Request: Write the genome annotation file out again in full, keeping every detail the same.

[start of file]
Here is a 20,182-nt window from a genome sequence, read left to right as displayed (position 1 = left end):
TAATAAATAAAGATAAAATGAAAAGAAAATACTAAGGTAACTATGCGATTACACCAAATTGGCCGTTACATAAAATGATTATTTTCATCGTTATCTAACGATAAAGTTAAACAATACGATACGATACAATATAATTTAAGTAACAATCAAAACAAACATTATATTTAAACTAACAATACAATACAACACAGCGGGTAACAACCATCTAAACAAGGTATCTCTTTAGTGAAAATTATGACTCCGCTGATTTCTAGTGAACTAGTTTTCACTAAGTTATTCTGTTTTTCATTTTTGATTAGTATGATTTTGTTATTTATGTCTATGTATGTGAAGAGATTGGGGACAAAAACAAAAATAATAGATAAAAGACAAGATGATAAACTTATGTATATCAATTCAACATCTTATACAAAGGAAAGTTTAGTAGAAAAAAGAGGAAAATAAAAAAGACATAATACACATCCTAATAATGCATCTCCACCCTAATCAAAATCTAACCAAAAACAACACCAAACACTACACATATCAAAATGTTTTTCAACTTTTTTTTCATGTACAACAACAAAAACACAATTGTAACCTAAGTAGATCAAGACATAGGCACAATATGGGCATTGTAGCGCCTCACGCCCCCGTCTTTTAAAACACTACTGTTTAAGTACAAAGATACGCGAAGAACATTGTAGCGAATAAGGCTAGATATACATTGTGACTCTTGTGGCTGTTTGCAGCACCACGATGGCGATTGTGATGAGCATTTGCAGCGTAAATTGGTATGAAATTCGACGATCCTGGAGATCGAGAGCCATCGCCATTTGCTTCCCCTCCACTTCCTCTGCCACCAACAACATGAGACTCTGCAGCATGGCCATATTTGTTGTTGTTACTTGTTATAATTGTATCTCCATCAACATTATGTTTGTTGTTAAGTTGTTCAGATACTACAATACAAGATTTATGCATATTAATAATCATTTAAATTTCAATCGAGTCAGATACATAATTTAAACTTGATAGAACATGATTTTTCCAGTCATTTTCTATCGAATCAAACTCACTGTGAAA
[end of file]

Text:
Here is a 20,182-nt window from a genome sequence, read left to right as displayed (position 1 = left end):
TAATAAATAAAGATAAAATGAAAAGAAAATACTAAGGTAACTATGCGATTACACCAAATTGGCCGTTACATAAAATGATTATTTTCATCGTTATCTAACGATAAAGTTAAACAATACGATACGATACAATATAATTTAAGTAACAATCAAAACAAACATTATATTTAAACTAACAATACAATACAACACAGCGGGTAACAACCATCTAAACAAGGTATCTCTTTAGTGAAAATTATGACTCCGCTGATTTCTAGTGAACTAGTTTTCACTAAGTTATTCTGTTTTTCATTTTTGATTAGTATGATTTTGTTATTTATGTCTATGTATGTGAAGAGATTGGGGACAAAAACAAAAATAATAGATAAAAGACAAGATGATAAACTTATGTATATCAATTCAACATCTTATACAAAGGAAAGTTTAGTAGAAAAAAGAGGAAAATAAAAAAGACATAATACACATCCTAATAATGCATCTCCACCCTAATCAAAATCTAACCAAAAACAACACCAAACACTACACATATCAAAATGTTTTTCAACTTTTTTTTCATGTACAACAACAAAAACACAATTGTAACCTAAGTAGATCAAGACATAGGCACAATATGGGCATTGTAGCGCCTCACGCCCCCGTCTTTTAAAACACTACTGTTTAAGTACAAAGATACGCGAAGAACATTGTAGCGAATAAGGCTAGATATACATTGTGACTCTTGTGGCTGTTTGCAGCACCACGATGGCGATTGTGATGAGCATTTGCAGCGTAAATTGGTATGAAATTCGACGATCCTGGAGATCGAGAGCCATCGCCATTTGCTTCCCCTCCACTTCCTCTGCCACCAACAACATGAGACTCTGCAGCATGGCCATATTTGTTGTTGTTACTTGTTATAATTGTATCTCCATCAACATTATGTTTGTTGTTAAGTTGTTCAGATACTACAATACAAGATTTATGCATATTAATAATCATTTAAATTTCAATCGAGTCAGATACATAATTTAAACTTGATAGAACATGATTTTTCCAGTCATTTTCTATCGAATCAAACTCACTGTGAAA